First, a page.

Treasure Coast Food Bank is assisting with recovery efforts across its four-county service area hit by some of the state’s earliest flooding when feeder bands from Hurricane Irma swamped the Treasure Coast and Okeechobee County. In pockets of the community, thousands remain displaced because of flooding, and nearly half of Okeechobee County still has no electricity
On Thursday, the food bank delivered ready-to-eat meals, water and ice to the Percy Peek Gym in Fort Pierce where families from the Sabal Chase Apartments are staying after feeder bands from the hurricane flooded their apartments.
Treasure Coast Food Bank also has delivered ice and water to hundreds of families in the rural Prairie and Fort Drum communities in Okeechobee County, and also provided ice, water, pre-packaged meals, and other supplies to dairy farmers in Okeechobee, Highlands and Glades counties.
“The Treasure Coast did not get the brunt of Hurricane Irma, but widespread flooding and damage to the power grid in Okeechobee County and on the Treasure Coast have cost thousands of families loss of homes, food, and places of work, which will take many weeks, if not months to overcome,” said Judith Cruz, President and CEO of Treasure Coast Food Bank.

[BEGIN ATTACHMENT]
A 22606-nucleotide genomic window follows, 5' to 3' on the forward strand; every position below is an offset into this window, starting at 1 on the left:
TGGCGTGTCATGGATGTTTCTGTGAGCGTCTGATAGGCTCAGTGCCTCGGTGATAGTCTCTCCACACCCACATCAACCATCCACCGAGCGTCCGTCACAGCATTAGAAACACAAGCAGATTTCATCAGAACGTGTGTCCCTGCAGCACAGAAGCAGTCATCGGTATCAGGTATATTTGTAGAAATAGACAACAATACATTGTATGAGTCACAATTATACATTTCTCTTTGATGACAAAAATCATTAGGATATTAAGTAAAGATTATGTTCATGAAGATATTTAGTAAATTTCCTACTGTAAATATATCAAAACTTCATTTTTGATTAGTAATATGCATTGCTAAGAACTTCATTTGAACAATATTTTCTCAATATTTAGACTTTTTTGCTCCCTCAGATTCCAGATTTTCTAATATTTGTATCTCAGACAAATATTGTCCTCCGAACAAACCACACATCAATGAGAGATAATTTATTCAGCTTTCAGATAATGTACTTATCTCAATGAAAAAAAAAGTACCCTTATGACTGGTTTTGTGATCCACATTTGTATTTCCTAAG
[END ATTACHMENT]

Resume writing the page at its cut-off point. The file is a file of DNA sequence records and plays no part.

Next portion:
Long-term recovery will be especially tough on lower-income individuals who already had a hard time covering expenses, she said.
“Many people living paycheck to paycheck already are stretched to the limit. Having the unanticipated expenses of preparing for a storm and then the time to recover is placing a strain on an already strained system. But Treasure Coast Food Bank is here to provide immediate and long-term assistance.”
On Saturday, Treasure Coast Food Bank will be at the Martin County Fairgrounds for a community distribution of ice, water, ready-to-eat meals, as well as fresh sweet potatoes and green beans. Next Wednesday, the same items will be distributed in Fellsmere.
The community can help by volunteering or making a cash donation that enables Treasure Coast Food Bank to make bulk purchases of items that are of most critical need. That list includes non-food essentials – toilet paper, paper towels, cleaning supplies, personal hygiene items, and adult and baby diapers.
Volunteers have helped to sort food and non-food essentials in Treasure Coast Food Bank’s warehouse this week, and more help is needed, both in the warehouse and at distribution sites. Visit www.stophunger.org to sign up for a volunteer shift.
Treasure Coast Food Bank is coordinating with its partner agencies to provide emergency assistance to individuals and families in Indian River, St. Lucie, Martin and Okeechobee counties in the aftermath of Hurricane Irma. It also is supporting sister food banks across the state with relief efforts. If anyone is in need of assistance, contact Treasure Coast Food Bank or visit